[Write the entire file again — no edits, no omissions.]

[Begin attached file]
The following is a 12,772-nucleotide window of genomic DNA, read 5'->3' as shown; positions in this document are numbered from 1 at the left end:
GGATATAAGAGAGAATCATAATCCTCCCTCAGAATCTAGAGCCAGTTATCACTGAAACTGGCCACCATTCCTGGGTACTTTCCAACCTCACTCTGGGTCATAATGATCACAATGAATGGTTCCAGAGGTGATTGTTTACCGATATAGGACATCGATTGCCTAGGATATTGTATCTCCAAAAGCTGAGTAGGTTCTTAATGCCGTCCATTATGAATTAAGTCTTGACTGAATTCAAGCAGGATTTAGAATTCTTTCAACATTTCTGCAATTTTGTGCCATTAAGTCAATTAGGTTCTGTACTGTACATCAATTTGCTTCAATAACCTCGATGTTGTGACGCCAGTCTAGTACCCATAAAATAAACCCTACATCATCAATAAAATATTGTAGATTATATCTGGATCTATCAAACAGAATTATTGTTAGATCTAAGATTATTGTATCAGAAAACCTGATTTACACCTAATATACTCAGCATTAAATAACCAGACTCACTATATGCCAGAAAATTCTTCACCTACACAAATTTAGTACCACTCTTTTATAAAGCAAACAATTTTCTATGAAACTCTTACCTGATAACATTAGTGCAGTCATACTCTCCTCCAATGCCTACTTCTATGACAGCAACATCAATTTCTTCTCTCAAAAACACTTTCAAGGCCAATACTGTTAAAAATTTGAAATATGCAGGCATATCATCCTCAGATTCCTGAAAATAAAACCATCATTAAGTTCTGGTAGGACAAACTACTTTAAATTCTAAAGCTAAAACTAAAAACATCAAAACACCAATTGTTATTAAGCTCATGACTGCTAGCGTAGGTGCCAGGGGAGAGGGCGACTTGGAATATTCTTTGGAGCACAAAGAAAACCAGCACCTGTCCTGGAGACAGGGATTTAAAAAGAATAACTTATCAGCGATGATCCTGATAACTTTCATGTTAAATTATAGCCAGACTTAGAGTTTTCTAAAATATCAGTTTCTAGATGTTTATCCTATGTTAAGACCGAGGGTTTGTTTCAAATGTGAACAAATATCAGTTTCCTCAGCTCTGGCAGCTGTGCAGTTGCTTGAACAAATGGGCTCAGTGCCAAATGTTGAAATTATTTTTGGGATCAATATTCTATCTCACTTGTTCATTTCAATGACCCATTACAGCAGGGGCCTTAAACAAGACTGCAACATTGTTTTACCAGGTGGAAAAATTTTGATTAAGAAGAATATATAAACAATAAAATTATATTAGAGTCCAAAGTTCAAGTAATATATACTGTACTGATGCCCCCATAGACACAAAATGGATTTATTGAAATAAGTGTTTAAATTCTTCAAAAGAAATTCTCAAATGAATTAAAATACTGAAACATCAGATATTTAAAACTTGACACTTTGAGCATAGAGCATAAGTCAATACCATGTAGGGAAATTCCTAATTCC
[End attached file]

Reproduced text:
The following is a 12,772-nucleotide window of genomic DNA, read 5'->3' as shown; positions in this document are numbered from 1 at the left end:
GGATATAAGAGAGAATCATAATCCTCCCTCAGAATCTAGAGCCAGTTATCACTGAAACTGGCCACCATTCCTGGGTACTTTCCAACCTCACTCTGGGTCATAATGATCACAATGAATGGTTCCAGAGGTGATTGTTTACCGATATAGGACATCGATTGCCTAGGATATTGTATCTCCAAAAGCTGAGTAGGTTCTTAATGCCGTCCATTATGAATTAAGTCTTGACTGAATTCAAGCAGGATTTAGAATTCTTTCAACATTTCTGCAATTTTGTGCCATTAAGTCAATTAGGTTCTGTACTGTACATCAATTTGCTTCAATAACCTCGATGTTGTGACGCCAGTCTAGTACCCATAAAATAAACCCTACATCATCAATAAAATATTGTAGATTATATCTGGATCTATCAAACAGAATTATTGTTAGATCTAAGATTATTGTATCAGAAAACCTGATTTACACCTAATATACTCAGCATTAAATAACCAGACTCACTATATGCCAGAAAATTCTTCACCTACACAAATTTAGTACCACTCTTTTATAAAGCAAACAATTTTCTATGAAACTCTTACCTGATAACATTAGTGCAGTCATACTCTCCTCCAATGCCTACTTCTATGACAGCAACATCAATTTCTTCTCTCAAAAACACTTTCAAGGCCAATACTGTTAAAAATTTGAAATATGCAGGCATATCATCCTCAGATTCCTGAAAATAAAACCATCATTAAGTTCTGGTAGGACAAACTACTTTAAATTCTAAAGCTAAAACTAAAAACATCAAAACACCAATTGTTATTAAGCTCATGACTGCTAGCGTAGGTGCCAGGGGAGAGGGCGACTTGGAATATTCTTTGGAGCACAAAGAAAACCAGCACCTGTCCTGGAGACAGGGATTTAAAAAGAATAACTTATCAGCGATGATCCTGATAACTTTCATGTTAAATTATAGCCAGACTTAGAGTTTTCTAAAATATCAGTTTCTAGATGTTTATCCTATGTTAAGACCGAGGGTTTGTTTCAAATGTGAACAAATATCAGTTTCCTCAGCTCTGGCAGCTGTGCAGTTGCTTGAACAAATGGGCTCAGTGCCAAATGTTGAAATTATTTTTGGGATCAATATTCTATCTCACTTGTTCATTTCAATGACCCATTACAGCAGGGGCCTTAAACAAGACTGCAACATTGTTTTACCAGGTGGAAAAATTTTGATTAAGAAGAATATATAAACAATAAAATTATATTAGAGTCCAAAGTTCAAGTAATATATACTGTACTGATGCCCCCATAGACACAAAATGGATTTATTGAAATAAGTGTTTAAATTCTTCAAAAGAAATTCTCAAATGAATTAAAATACTGAAACATCAGATATTTAAAACTTGACACTTTGAGCATAGAGCATAAGTCAATACCATGTAGGGAAATTCCTAATTCC